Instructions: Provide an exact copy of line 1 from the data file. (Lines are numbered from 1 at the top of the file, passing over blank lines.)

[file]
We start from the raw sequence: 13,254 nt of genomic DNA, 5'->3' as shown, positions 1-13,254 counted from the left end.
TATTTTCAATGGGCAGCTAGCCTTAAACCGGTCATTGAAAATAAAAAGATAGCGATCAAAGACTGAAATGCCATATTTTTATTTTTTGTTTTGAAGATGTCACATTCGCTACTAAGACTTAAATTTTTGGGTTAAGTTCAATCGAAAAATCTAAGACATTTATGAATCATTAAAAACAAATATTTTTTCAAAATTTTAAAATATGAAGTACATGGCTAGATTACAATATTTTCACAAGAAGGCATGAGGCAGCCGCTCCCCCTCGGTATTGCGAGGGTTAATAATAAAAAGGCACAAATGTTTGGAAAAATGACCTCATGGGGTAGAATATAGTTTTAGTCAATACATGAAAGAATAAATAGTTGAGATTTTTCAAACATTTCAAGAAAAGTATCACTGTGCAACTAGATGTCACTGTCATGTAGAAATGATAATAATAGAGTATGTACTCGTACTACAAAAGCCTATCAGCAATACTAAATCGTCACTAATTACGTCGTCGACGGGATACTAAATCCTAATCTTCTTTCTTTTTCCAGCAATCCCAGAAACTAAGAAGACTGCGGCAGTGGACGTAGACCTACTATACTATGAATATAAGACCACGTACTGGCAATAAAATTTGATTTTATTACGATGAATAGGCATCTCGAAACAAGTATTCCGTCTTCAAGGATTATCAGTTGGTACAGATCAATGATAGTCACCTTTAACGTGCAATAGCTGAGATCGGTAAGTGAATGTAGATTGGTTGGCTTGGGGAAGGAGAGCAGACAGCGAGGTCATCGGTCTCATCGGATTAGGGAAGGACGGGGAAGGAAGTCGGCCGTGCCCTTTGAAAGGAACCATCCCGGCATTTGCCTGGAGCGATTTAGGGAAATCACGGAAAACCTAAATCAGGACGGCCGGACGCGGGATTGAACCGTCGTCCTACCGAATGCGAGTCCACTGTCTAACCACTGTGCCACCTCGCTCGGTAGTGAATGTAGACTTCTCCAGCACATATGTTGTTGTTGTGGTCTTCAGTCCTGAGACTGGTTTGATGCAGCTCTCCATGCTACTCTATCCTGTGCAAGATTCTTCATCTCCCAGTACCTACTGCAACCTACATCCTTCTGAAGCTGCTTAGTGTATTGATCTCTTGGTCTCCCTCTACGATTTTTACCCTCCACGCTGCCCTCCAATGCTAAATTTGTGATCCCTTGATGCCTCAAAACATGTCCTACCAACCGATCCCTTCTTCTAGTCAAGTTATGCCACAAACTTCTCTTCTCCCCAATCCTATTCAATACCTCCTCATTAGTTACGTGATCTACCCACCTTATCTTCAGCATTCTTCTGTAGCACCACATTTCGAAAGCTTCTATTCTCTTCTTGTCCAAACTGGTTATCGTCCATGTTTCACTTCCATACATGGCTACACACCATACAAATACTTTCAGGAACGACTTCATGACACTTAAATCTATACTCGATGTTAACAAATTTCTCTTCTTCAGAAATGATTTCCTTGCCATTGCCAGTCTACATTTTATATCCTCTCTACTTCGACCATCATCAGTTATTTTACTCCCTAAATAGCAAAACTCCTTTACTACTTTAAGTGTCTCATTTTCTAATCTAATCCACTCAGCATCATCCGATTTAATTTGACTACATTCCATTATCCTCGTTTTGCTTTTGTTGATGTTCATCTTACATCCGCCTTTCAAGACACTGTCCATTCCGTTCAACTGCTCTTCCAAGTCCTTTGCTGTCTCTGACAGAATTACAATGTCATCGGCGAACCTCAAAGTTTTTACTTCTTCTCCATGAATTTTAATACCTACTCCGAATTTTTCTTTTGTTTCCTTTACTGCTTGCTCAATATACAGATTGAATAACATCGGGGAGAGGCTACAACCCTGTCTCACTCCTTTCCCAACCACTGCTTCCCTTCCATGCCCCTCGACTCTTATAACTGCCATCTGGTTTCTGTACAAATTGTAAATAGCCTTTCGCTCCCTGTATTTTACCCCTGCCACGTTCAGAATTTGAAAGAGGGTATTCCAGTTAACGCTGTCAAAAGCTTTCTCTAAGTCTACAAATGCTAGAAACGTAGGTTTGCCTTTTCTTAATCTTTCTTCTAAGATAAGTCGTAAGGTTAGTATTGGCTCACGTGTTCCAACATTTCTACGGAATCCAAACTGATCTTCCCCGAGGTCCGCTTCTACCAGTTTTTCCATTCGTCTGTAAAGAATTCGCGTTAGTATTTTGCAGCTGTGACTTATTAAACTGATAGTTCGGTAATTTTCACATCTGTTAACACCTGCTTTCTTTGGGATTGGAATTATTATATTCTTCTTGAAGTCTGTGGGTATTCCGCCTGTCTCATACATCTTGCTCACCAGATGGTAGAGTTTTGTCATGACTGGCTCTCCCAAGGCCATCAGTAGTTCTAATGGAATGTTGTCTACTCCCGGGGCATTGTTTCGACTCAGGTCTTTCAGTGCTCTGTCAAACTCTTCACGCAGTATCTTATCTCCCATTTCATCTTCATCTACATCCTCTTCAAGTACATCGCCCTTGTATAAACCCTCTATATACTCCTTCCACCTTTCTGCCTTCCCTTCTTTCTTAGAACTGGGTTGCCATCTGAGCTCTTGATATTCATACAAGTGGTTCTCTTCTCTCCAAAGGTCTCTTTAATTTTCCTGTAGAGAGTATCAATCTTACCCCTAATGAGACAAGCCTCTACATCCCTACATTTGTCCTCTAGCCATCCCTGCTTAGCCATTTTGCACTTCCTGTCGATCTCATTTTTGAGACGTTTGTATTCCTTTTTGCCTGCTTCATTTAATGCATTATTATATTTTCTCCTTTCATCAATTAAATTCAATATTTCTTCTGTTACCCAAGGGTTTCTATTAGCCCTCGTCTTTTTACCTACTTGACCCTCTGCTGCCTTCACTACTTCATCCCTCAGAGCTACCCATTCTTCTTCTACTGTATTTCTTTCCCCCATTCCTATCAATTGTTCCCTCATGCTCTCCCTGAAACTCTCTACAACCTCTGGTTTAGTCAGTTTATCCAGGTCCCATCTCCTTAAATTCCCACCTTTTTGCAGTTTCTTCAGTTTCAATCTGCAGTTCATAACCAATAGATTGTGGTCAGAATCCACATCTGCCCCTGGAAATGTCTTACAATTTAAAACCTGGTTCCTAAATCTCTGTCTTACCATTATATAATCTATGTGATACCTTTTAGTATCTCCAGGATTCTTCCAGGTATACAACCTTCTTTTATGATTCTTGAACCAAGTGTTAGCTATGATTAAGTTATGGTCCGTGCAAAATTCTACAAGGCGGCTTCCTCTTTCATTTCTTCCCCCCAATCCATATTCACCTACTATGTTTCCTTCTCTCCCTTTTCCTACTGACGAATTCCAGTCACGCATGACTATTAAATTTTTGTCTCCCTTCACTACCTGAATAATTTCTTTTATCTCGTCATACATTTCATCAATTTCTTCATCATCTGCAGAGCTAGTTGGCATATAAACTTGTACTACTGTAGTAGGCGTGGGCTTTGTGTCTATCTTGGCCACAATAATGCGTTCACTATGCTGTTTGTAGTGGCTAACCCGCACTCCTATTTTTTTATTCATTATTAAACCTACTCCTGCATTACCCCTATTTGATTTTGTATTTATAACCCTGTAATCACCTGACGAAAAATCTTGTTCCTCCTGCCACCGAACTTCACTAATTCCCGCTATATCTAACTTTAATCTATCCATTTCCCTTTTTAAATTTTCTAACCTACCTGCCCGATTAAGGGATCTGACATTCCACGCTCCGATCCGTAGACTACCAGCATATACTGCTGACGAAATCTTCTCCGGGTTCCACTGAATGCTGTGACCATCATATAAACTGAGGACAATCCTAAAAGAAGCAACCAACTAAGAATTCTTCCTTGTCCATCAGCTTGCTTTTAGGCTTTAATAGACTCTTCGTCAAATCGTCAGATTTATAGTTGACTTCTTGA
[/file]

We start from the raw sequence: 13,254 nt of genomic DNA, 5'->3' as shown, positions 1-13,254 counted from the left end.